With the revival of the "APA: not open to conservative planners?" thread, I thought I'd post a question to the ideologically diverse denizens of Cyburbia: just what is conservative planning?
One might think that conservative planning is "let the market decide", but that's not planning; it's Libertarian-style anarchy. In conversations with planners who label themselves as conservative or libertarian, they acknowledge the need and valuable role planning has; that it's a response to what would otherwise be market failure and "tragedy of the commons" if there was no government intervention.
So, how does conservative planning differ from commonly accepted good planning practice? Does current good planning practice incorporate elements of what could be considered conservative planning?
I'll give an example: even though my ideology leans towards the left, I'm opposed to what I call "feelgood planning", which I once described as:
"Projects with poor cost-benefit ratios that are destined to fail or at least underwhelm, but which are promoted and implemented because they bring a feeling of hope to the surrounding community, and possibly because their proponents are in denial about the inevitable outcome. "At least they're doing something.""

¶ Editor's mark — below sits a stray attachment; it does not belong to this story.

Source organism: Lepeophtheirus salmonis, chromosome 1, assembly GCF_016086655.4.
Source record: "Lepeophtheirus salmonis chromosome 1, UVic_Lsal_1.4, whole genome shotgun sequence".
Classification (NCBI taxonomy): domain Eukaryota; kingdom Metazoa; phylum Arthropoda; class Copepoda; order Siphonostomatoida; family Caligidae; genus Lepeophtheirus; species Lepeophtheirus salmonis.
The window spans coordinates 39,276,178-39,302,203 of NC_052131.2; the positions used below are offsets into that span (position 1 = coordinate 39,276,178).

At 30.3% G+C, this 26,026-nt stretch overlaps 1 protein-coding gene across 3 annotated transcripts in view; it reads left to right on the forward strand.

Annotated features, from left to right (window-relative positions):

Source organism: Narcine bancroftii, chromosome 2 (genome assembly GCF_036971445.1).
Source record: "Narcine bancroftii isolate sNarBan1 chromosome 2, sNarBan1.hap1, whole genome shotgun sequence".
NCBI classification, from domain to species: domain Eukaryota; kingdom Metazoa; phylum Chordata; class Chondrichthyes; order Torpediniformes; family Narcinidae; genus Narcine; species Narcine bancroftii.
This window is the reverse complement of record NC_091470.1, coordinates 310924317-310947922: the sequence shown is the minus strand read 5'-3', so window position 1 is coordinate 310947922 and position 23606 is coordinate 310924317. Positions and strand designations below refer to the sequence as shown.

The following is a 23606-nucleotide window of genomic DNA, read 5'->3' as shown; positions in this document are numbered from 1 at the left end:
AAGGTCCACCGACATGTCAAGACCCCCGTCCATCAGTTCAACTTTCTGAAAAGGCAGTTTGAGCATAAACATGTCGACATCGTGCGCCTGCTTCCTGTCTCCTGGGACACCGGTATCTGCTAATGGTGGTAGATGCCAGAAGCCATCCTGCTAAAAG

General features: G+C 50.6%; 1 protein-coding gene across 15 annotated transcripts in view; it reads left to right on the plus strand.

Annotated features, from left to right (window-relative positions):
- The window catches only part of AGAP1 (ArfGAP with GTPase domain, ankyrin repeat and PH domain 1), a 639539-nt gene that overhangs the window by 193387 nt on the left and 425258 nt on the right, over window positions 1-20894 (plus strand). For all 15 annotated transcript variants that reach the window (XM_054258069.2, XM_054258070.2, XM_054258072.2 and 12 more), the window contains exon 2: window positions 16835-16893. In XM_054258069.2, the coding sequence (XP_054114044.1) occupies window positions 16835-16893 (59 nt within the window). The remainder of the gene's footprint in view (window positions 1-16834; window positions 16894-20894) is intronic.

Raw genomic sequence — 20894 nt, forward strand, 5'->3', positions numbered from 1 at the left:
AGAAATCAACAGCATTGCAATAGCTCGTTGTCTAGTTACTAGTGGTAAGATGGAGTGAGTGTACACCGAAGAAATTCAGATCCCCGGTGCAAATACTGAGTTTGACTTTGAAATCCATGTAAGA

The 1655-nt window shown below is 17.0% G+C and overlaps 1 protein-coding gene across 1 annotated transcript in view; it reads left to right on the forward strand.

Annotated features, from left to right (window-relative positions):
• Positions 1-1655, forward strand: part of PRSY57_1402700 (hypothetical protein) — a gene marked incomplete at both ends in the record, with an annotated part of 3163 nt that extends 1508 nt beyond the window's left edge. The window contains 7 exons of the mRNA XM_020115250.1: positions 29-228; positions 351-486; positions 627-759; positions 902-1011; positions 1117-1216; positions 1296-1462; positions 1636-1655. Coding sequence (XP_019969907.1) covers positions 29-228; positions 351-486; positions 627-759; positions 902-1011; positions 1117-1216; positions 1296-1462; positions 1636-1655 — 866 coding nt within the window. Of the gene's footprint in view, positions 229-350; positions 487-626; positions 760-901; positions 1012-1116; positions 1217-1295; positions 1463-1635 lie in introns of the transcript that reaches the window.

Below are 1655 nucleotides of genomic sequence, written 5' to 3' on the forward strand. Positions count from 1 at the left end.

Examples of feelgood planning include:
* Mural programs
* Banners on light poles
* Pocket parks
* Creation of subsidized infill housing in blighted, often dangerous areas where there is a shrinking demand for housing.
I could argue that conservative planning acknowledges market forces, rather than disregards it. Some examples would include the "shrinking cities" movement; rather than continue growth-oriented planning in areas that continue to lose population and jobs -- another type of feelgood planning, in my opinion -- it acknowledges the problems facing the region, and plans for "rightsizing". They acknowledge that breathing new life into urban prairies is pointless, and costly in the long run. Conservative planning acknowledges that plans shouldn't be boosterist prose where growth is always the intended result.
So, fellow Cyburbians: what is conservative planning?